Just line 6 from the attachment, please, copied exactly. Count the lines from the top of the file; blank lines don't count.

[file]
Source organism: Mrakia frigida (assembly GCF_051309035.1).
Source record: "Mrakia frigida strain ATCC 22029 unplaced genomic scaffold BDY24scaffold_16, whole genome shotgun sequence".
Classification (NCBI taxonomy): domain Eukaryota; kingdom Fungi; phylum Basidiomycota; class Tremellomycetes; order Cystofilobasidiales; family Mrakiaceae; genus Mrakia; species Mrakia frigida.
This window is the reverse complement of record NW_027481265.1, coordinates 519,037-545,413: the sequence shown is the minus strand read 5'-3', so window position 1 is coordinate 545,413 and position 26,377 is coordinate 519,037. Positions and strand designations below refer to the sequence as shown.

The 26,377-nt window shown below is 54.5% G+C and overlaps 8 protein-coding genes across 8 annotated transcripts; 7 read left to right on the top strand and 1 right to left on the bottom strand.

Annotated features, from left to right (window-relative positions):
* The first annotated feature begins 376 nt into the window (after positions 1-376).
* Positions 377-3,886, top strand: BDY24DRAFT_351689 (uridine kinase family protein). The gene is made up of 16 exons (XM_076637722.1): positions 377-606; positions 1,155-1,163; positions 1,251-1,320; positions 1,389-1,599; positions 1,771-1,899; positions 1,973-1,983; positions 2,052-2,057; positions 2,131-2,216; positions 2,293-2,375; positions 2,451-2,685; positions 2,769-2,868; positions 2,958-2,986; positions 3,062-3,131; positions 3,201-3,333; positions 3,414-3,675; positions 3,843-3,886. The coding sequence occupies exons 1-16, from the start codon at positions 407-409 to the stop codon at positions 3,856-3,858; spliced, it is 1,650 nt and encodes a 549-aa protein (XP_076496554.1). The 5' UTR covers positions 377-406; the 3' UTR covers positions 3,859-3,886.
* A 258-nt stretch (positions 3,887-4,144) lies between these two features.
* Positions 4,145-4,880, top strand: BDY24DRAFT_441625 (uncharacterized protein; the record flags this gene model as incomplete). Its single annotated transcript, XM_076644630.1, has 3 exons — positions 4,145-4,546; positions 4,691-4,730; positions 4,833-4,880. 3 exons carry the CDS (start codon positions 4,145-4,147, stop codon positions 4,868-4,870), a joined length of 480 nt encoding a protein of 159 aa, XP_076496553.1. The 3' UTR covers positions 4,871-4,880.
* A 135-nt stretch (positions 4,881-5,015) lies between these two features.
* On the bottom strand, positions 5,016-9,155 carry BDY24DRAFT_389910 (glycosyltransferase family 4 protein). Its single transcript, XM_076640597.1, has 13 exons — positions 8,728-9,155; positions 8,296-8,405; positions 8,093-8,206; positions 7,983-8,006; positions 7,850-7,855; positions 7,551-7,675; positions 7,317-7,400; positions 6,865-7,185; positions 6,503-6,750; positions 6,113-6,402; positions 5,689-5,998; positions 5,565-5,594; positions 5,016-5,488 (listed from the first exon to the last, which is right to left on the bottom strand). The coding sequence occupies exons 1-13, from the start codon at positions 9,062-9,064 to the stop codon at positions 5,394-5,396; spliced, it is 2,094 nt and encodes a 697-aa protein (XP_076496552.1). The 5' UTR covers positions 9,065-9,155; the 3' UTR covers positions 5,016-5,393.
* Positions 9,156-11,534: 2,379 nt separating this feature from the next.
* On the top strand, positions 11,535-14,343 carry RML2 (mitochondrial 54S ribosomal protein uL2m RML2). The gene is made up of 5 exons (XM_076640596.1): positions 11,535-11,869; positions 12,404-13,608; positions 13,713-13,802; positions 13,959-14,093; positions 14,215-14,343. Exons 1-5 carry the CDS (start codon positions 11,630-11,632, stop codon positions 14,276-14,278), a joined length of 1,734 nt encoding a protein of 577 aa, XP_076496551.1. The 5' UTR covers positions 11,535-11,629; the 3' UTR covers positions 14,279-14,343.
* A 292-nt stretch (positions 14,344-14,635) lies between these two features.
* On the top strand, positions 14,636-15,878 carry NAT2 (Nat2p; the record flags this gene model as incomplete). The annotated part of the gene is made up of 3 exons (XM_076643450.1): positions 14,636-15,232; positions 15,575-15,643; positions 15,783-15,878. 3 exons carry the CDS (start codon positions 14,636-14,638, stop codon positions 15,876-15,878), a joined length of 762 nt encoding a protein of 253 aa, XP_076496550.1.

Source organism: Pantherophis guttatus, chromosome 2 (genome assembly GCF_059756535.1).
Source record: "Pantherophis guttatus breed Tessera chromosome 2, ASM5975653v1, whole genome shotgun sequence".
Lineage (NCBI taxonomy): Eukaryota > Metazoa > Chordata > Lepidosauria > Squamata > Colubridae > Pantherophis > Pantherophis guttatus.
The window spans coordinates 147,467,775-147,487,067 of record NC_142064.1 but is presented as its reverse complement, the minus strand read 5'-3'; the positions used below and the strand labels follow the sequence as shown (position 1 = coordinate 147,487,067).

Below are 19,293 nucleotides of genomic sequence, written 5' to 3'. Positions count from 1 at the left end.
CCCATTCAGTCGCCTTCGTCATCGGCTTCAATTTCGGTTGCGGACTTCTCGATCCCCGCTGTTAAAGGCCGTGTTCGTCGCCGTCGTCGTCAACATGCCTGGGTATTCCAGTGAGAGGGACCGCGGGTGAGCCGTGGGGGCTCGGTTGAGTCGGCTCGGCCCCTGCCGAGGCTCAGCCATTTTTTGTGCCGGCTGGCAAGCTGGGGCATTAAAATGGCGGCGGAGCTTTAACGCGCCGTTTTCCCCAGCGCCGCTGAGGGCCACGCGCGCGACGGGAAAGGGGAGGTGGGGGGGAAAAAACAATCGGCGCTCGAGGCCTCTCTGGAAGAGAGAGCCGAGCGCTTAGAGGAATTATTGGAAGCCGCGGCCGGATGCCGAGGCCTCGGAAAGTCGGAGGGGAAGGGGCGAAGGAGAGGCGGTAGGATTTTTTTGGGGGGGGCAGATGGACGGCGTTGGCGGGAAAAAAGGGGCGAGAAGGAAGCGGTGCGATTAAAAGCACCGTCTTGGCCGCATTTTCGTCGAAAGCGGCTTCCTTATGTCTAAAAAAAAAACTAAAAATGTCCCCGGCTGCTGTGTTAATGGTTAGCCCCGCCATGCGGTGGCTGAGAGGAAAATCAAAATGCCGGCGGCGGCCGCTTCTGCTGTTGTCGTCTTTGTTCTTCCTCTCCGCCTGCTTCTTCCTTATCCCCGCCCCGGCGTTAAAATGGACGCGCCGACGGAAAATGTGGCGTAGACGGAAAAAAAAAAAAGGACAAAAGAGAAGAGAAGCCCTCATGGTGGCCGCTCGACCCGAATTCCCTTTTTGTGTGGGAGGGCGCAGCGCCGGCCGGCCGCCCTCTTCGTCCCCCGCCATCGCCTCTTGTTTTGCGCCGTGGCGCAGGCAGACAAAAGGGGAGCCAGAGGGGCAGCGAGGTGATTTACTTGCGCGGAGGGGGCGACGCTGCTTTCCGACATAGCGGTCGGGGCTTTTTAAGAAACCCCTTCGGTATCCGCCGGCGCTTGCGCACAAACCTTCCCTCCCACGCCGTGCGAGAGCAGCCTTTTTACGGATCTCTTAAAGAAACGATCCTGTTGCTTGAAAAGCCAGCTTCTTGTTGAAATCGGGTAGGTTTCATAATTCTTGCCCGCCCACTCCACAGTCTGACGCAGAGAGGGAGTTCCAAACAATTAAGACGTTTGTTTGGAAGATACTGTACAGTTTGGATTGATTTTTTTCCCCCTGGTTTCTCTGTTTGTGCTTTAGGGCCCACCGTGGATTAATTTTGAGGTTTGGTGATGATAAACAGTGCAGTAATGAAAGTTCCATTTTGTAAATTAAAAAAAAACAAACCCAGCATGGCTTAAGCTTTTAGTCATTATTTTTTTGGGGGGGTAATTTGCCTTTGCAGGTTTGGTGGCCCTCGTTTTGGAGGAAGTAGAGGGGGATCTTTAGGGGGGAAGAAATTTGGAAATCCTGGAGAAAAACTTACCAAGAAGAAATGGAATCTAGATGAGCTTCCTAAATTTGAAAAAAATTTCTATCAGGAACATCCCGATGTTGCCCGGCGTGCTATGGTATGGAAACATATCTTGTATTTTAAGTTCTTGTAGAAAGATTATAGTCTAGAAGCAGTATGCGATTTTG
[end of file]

Annotated features, from left to right (window-relative positions):